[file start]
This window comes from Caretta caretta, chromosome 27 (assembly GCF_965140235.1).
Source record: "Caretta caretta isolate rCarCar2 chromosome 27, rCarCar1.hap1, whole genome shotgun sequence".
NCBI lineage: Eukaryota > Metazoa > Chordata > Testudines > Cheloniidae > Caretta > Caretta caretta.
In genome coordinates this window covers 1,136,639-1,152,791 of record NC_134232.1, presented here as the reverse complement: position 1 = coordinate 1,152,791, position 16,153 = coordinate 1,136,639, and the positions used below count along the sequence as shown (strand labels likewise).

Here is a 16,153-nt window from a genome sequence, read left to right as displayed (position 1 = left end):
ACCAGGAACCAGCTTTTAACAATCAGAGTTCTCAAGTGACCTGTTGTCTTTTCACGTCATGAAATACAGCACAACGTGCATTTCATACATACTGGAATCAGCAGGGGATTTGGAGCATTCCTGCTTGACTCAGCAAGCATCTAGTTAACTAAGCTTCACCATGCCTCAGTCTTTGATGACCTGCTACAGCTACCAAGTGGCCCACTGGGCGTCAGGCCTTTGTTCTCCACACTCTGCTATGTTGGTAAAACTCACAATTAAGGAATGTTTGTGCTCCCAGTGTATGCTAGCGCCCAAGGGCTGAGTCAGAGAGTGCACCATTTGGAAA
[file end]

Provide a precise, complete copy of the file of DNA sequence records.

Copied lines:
This window comes from Caretta caretta, chromosome 27 (assembly GCF_965140235.1).
Source record: "Caretta caretta isolate rCarCar2 chromosome 27, rCarCar1.hap1, whole genome shotgun sequence".
NCBI lineage: Eukaryota > Metazoa > Chordata > Testudines > Cheloniidae > Caretta > Caretta caretta.
In genome coordinates this window covers 1,136,639-1,152,791 of record NC_134232.1, presented here as the reverse complement: position 1 = coordinate 1,152,791, position 16,153 = coordinate 1,136,639, and the positions used below count along the sequence as shown (strand labels likewise).

Here is a 16,153-nt window from a genome sequence, read left to right as displayed (position 1 = left end):
ACCAGGAACCAGCTTTTAACAATCAGAGTTCTCAAGTGACCTGTTGTCTTTTCACGTCATGAAATACAGCACAACGTGCATTTCATACATACTGGAATCAGCAGGGGATTTGGAGCATTCCTGCTTGACTCAGCAAGCATCTAGTTAACTAAGCTTCACCATGCCTCAGTCTTTGATGACCTGCTACAGCTACCAAGTGGCCCACTGGGCGTCAGGCCTTTGTTCTCCACACTCTGCTATGTTGGTAAAACTCACAATTAAGGAATGTTTGTGCTCCCAGTGTATGCTAGCGCCCAAGGGCTGAGTCAGAGAGTGCACCATTTGGAAA